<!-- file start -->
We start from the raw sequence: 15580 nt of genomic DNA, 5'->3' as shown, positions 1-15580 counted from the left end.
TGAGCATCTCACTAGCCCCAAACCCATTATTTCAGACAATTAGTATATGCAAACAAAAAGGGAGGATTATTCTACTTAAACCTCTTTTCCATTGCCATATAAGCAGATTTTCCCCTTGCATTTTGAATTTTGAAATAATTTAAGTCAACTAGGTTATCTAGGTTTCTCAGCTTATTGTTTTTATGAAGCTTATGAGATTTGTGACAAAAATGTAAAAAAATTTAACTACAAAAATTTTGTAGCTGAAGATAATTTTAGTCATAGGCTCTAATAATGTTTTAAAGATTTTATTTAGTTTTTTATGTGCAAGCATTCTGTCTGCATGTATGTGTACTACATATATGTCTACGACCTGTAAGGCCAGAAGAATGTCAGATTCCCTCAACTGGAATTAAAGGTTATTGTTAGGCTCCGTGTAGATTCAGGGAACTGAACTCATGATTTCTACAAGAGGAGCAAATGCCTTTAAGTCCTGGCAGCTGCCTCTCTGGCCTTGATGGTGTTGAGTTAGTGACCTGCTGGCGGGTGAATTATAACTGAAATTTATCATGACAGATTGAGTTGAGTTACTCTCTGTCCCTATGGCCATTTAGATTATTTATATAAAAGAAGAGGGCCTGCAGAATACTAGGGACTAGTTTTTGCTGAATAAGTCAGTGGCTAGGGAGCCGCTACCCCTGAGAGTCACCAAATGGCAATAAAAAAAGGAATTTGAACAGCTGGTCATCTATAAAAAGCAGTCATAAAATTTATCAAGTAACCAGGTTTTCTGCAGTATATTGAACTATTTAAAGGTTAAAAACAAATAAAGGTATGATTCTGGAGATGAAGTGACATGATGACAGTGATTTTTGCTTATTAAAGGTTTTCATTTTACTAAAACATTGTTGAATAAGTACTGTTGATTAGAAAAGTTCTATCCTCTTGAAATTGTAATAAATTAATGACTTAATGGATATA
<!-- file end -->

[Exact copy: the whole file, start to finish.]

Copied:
We start from the raw sequence: 15580 nt of genomic DNA, 5'->3' as shown, positions 1-15580 counted from the left end.
TGAGCATCTCACTAGCCCCAAACCCATTATTTCAGACAATTAGTATATGCAAACAAAAAGGGAGGATTATTCTACTTAAACCTCTTTTCCATTGCCATATAAGCAGATTTTCCCCTTGCATTTTGAATTTTGAAATAATTTAAGTCAACTAGGTTATCTAGGTTTCTCAGCTTATTGTTTTTATGAAGCTTATGAGATTTGTGACAAAAATGTAAAAAAATTTAACTACAAAAATTTTGTAGCTGAAGATAATTTTAGTCATAGGCTCTAATAATGTTTTAAAGATTTTATTTAGTTTTTTATGTGCAAGCATTCTGTCTGCATGTATGTGTACTACATATATGTCTACGACCTGTAAGGCCAGAAGAATGTCAGATTCCCTCAACTGGAATTAAAGGTTATTGTTAGGCTCCGTGTAGATTCAGGGAACTGAACTCATGATTTCTACAAGAGGAGCAAATGCCTTTAAGTCCTGGCAGCTGCCTCTCTGGCCTTGATGGTGTTGAGTTAGTGACCTGCTGGCGGGTGAATTATAACTGAAATTTATCATGACAGATTGAGTTGAGTTACTCTCTGTCCCTATGGCCATTTAGATTATTTATATAAAAGAAGAGGGCCTGCAGAATACTAGGGACTAGTTTTTGCTGAATAAGTCAGTGGCTAGGGAGCCGCTACCCCTGAGAGTCACCAAATGGCAATAAAAAAAGGAATTTGAACAGCTGGTCATCTATAAAAAGCAGTCATAAAATTTATCAAGTAACCAGGTTTTCTGCAGTATATTGAACTATTTAAAGGTTAAAAACAAATAAAGGTATGATTCTGGAGATGAAGTGACATGATGACAGTGATTTTTGCTTATTAAAGGTTTTCATTTTACTAAAACATTGTTGAATAAGTACTGTTGATTAGAAAAGTTCTATCCTCTTGAAATTGTAATAAATTAATGACTTAATGGATATA